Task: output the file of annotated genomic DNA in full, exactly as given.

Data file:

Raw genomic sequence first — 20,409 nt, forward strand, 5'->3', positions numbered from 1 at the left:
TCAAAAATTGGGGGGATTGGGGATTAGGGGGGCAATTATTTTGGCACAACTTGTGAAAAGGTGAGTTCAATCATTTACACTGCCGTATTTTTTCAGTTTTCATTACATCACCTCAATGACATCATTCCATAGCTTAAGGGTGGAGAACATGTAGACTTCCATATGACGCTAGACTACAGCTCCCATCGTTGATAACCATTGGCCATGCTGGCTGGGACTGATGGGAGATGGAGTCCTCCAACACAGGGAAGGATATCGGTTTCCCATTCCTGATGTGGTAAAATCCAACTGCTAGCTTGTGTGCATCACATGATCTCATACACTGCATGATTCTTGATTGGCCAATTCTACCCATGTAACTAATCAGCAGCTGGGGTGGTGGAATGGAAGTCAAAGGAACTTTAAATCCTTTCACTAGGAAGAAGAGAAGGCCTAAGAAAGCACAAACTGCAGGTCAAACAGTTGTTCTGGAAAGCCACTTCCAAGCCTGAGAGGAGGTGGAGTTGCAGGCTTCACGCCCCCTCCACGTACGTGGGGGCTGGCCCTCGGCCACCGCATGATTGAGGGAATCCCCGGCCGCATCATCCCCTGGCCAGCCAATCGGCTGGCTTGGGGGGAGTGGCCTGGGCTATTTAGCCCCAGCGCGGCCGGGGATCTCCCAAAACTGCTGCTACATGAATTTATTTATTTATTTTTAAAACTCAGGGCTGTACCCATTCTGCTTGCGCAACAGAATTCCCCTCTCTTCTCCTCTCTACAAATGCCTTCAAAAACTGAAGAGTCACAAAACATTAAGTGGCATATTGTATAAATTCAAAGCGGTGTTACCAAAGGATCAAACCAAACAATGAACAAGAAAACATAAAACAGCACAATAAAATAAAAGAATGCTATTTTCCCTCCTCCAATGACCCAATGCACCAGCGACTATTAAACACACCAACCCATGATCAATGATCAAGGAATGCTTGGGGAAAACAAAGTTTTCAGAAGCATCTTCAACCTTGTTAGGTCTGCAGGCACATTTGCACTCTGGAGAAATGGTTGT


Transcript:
Raw genomic sequence first — 20,409 nt, forward strand, 5'->3', positions numbered from 1 at the left:
TCAAAAATTGGGGGGATTGGGGATTAGGGGGGCAATTATTTTGGCACAACTTGTGAAAAGGTGAGTTCAATCATTTACACTGCCGTATTTTTTCAGTTTTCATTACATCACCTCAATGACATCATTCCATAGCTTAAGGGTGGAGAACATGTAGACTTCCATATGACGCTAGACTACAGCTCCCATCGTTGATAACCATTGGCCATGCTGGCTGGGACTGATGGGAGATGGAGTCCTCCAACACAGGGAAGGATATCGGTTTCCCATTCCTGATGTGGTAAAATCCAACTGCTAGCTTGTGTGCATCACATGATCTCATACACTGCATGATTCTTGATTGGCCAATTCTACCCATGTAACTAATCAGCAGCTGGGGTGGTGGAATGGAAGTCAAAGGAACTTTAAATCCTTTCACTAGGAAGAAGAGAAGGCCTAAGAAAGCACAAACTGCAGGTCAAACAGTTGTTCTGGAAAGCCACTTCCAAGCCTGAGAGGAGGTGGAGTTGCAGGCTTCACGCCCCCTCCACGTACGTGGGGGCTGGCCCTCGGCCACCGCATGATTGAGGGAATCCCCGGCCGCATCATCCCCTGGCCAGCCAATCGGCTGGCTTGGGGGGAGTGGCCTGGGCTATTTAGCCCCAGCGCGGCCGGGGATCTCCCAAAACTGCTGCTACATGAATTTATTTATTTATTTTTAAAACTCAGGGCTGTACCCATTCTGCTTGCGCAACAGAATTCCCCTCTCTTCTCCTCTCTACAAATGCCTTCAAAAACTGAAGAGTCACAAAACATTAAGTGGCATATTGTATAAATTCAAAGCGGTGTTACCAAAGGATCAAACCAAACAATGAACAAGAAAACATAAAACAGCACAATAAAATAAAAGAATGCTATTTTCCCTCCTCCAATGACCCAATGCACCAGCGACTATTAAACACACCAACCCATGATCAATGATCAAGGAATGCTTGGGGAAAACAAAGTTTTCAGAAGCATCTTCAACCTTGTTAGGTCTGCAGGCACATTTGCACTCTGGAGAAATGGTTGT